"In Louisville, Ky., Ted Smith, chief of economic growth and innovation, is working to help his fellow government agencies meet their goals by harnessing new approaches to open data in what he calls 'digital urban planning,'" reports Wood.
"Traditional city planning is just about the built environment -- things that are made of atoms and molecules," [Smith] said. "Digital urban planning is looking at your same city, but strictly in its digital representation and planning for its digital future.”
“What we don’t have right now is a formal discipline in government that says, ‘We have everything accurately portrayed in our built environment, in common digital tools,' Smith said, referencing such search tools as Google Maps, Apple Maps and MapQuest. Digital urban planning will begin with ensuring that government’s local assets – buildings, tourist attractions, public art, private businesses – appear in the tools most commonly used by the public. So if people are using Google Maps and Apple Maps, Smith said, then government should learn to use those tools too."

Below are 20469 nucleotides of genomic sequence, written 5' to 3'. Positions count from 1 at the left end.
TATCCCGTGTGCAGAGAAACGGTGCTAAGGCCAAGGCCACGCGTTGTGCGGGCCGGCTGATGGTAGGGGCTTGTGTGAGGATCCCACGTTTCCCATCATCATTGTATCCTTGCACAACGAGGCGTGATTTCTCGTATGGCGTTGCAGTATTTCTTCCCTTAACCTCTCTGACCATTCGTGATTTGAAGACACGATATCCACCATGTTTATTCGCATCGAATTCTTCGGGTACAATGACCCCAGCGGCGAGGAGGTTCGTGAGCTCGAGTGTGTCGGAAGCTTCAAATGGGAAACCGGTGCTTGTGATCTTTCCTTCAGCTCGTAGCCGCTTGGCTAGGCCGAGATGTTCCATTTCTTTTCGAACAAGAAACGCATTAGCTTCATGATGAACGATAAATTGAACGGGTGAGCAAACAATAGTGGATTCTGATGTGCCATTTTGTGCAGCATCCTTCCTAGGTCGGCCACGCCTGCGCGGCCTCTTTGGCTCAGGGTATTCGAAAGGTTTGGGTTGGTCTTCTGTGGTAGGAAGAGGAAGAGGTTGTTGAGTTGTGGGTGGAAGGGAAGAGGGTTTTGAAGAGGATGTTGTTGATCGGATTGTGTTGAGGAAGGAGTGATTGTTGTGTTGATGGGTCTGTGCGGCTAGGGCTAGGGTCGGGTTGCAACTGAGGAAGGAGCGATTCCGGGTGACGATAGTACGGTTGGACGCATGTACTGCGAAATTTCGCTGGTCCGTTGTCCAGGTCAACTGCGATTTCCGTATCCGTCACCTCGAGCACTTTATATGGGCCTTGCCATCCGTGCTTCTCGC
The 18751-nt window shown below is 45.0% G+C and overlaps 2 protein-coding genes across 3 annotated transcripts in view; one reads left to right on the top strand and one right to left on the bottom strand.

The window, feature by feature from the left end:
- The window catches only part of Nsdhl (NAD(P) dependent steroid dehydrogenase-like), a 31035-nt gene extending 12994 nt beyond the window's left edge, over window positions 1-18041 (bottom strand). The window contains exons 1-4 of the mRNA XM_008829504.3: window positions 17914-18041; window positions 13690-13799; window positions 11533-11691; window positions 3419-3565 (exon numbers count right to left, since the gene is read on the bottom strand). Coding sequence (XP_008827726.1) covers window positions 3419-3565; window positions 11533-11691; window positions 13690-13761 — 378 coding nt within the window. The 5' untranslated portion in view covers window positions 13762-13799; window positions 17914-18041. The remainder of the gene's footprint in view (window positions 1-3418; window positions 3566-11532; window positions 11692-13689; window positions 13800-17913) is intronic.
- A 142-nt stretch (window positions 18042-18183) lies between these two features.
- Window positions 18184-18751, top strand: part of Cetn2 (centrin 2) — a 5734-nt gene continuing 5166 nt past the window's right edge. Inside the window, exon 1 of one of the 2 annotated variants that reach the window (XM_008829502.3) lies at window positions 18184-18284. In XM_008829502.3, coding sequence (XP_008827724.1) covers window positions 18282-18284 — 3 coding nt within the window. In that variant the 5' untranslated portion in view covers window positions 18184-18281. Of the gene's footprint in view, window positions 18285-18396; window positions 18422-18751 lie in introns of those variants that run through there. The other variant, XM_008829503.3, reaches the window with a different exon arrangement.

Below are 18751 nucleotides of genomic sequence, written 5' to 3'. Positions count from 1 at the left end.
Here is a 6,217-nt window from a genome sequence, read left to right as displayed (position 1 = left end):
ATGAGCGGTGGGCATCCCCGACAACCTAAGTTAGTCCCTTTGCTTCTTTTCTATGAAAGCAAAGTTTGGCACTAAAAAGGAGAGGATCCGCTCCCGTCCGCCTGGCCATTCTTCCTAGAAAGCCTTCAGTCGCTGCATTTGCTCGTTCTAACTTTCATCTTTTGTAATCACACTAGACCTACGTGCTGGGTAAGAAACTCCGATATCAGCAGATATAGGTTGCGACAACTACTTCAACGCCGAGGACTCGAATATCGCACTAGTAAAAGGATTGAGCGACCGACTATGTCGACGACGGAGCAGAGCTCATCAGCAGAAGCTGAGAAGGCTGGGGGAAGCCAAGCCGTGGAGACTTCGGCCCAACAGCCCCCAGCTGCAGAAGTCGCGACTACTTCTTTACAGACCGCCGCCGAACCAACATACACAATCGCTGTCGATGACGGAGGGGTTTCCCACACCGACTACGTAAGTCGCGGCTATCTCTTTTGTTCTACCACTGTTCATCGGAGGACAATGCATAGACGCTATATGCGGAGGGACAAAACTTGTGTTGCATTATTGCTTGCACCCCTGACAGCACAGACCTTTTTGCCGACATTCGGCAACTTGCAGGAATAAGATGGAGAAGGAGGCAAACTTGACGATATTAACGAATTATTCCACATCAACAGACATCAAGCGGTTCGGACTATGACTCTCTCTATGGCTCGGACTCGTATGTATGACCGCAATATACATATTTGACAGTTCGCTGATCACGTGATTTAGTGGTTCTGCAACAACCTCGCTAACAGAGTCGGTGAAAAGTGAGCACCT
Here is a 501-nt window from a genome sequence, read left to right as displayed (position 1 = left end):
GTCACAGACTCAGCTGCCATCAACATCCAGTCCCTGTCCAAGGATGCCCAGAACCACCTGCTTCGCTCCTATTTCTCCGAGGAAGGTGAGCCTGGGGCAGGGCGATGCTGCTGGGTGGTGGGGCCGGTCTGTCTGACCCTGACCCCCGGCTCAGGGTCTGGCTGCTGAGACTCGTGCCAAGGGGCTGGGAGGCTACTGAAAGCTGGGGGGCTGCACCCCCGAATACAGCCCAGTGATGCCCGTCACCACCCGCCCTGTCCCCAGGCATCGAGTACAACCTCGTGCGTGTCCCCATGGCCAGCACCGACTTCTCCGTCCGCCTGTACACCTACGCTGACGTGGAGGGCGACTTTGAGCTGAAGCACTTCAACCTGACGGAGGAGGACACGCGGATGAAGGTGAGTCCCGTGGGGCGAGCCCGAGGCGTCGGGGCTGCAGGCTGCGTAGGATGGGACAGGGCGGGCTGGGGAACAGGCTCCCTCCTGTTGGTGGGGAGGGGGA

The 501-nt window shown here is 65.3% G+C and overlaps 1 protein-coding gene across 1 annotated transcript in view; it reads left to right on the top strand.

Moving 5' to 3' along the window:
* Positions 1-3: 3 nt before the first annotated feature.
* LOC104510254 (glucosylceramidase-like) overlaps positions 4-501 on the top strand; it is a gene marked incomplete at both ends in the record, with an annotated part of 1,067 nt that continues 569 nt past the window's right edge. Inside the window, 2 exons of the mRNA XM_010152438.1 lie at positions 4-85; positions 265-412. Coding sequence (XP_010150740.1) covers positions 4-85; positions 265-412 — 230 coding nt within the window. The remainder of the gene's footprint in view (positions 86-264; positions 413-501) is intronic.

"Smith’s vision of digital urban planning in Louisville goes beyond maps -- eventually it could include every aspect of local life, connected online and linked to the real world," explains Wood. One example of what Smith has in mind is making data owned by the Kentucky Historical Society available to anyone at anytime by connecting it digitally to relevant places.